Moving into Anamesa, our call, our mission, is to demonstrate love in the same way that Jesus did. Which is the same way Patrick did.
As we traverse the sacred space between our heart and hands, we are called to act – especially towards the poor – by addressing poverty. We must stand up against the injustices that keep people from thriving in God’s Kingdom. I mean even bigots and racists have words. Yet their actions often lead to the very things that God abhors.
Our words must build bridges, not walls; embrace peace, not war; offer forgiveness and hospitality, hope and care to all people, especially the least of these our brothers and sisters. Love is bold, and daring, and risky. It requires us to be that as well.
Which makes that space between our head and heart the longest, most trying journey we will ever take. However, one cannot live into their faith alone. The love you have been given needs to be shared – to be lived out in community. It’s in practicing God’s love with one another that Christ comes alive in our communities, healing and transforming whatever space we’re in.
As Richard Rohr wrote, “To live out Christ in the world is not to speak about Christ but to live in the surrender of love, the poverty of being, and the cave of the heart.”
Lent is a time to align our heart and hands with God, with Christ, and with one another. We need not be perfect, just willing. Even through imperfect love the Holy Spirit can do amazing things.
By seeing and doing what Jesus did, Patrick was able to open up his heart and showed the people what God’s love looks like in real time.
We should do the same. My challenge to you this week is simply to go out and be the gospel.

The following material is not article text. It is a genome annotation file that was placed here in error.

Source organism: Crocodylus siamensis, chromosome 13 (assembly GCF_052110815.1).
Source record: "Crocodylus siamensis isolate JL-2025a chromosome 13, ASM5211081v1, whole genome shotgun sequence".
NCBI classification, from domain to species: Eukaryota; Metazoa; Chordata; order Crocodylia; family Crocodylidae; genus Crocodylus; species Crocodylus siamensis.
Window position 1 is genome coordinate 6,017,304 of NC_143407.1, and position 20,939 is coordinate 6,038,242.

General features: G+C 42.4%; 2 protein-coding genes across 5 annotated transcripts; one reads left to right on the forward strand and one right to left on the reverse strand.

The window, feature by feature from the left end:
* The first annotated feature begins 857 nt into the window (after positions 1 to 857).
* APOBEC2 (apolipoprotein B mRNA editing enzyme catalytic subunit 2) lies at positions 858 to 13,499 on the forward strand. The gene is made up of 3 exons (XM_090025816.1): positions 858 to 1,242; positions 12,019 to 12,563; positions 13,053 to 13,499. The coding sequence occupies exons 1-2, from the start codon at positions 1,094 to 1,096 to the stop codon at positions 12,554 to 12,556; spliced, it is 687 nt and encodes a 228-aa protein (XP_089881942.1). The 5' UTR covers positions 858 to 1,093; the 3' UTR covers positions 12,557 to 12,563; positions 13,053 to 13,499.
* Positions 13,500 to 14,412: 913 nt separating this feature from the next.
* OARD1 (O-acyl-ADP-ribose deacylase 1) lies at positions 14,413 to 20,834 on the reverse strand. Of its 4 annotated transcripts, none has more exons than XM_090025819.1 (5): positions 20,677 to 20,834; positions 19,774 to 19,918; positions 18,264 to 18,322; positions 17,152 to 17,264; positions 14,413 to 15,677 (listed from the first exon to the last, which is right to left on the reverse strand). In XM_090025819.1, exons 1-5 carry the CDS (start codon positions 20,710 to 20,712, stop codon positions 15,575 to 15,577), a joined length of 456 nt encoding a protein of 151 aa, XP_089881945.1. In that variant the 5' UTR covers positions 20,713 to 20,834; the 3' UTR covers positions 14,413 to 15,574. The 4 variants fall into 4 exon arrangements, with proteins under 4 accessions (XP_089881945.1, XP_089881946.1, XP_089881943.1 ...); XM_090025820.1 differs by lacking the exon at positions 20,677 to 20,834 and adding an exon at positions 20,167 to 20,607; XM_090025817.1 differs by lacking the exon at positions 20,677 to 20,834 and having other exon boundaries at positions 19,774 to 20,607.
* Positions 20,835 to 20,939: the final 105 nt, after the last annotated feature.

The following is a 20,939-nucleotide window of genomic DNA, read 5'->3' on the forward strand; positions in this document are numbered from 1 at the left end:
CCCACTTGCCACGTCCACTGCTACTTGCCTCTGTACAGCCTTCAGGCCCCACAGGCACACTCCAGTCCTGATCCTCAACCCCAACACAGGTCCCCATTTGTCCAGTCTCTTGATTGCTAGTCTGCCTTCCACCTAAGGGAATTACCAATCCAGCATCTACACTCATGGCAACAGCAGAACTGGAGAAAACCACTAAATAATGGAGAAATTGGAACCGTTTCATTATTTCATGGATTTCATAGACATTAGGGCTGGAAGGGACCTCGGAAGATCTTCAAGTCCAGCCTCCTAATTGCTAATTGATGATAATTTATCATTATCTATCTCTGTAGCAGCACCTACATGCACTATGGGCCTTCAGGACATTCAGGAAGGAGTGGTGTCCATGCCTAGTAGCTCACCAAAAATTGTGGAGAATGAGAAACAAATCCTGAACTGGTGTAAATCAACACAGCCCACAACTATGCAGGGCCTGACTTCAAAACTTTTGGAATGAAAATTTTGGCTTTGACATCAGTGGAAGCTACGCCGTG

John boils it all down to this: Accept the divine love that comes in the name of Jesus Christ and to share that love with one another.
I can’t think of a better way to celebrate St. Patrick than with corn beef, cabbage, soda bread, a wee dram of Jamesons...and opening your heart and hands to share a feast of God’s love with everyone in the world.
*From an original "The Luck Of Us All" on March 17, 2019.
Jesus is still dripping from his baptism when the Holy Spirit drives him out into the wilderness to spend the next forty days with Satan, some wild beast, and some very kind angels.
Now here are a few things worth mentioning before we begin. In Judaism the number forty is highly symbolic – often representing a testing period or marking a forward movement. Noah, was forty days at sea. Moses, was 40 years in the wilderness (both before and after he liberated God’s people from Egypt).
The wilderness is also symbolic. The Hebrew word מִדבָּר (meed-bar) can mean a barren wasteland or lightly inhabited place. But it could also mean a “wordless” place - like when you’re all alone with your thoughts.
Now, I try hard to avoid the wilderness. Like Jim Gaffigan jokes, “I don’t like the outdoors. I’m more “indoorsy.” Despite my rugged appearance, I’m not a fan of sleeping on rocks or waking up with a rash.
This wilderness Mark speaks of is a real place. The kind of location where an Instacart subscription isn’t going to do you much good. If you’re going out there, you better pack water, food, and a tent. But according to all three stories, the Holy Spirit didn’t give Jesus time to grab a toothbrush.
One minute he’s hearing the heavens declare “You are my Son, my beloved.” Next minute he’s out in the wild to be within himself to figure out what that means.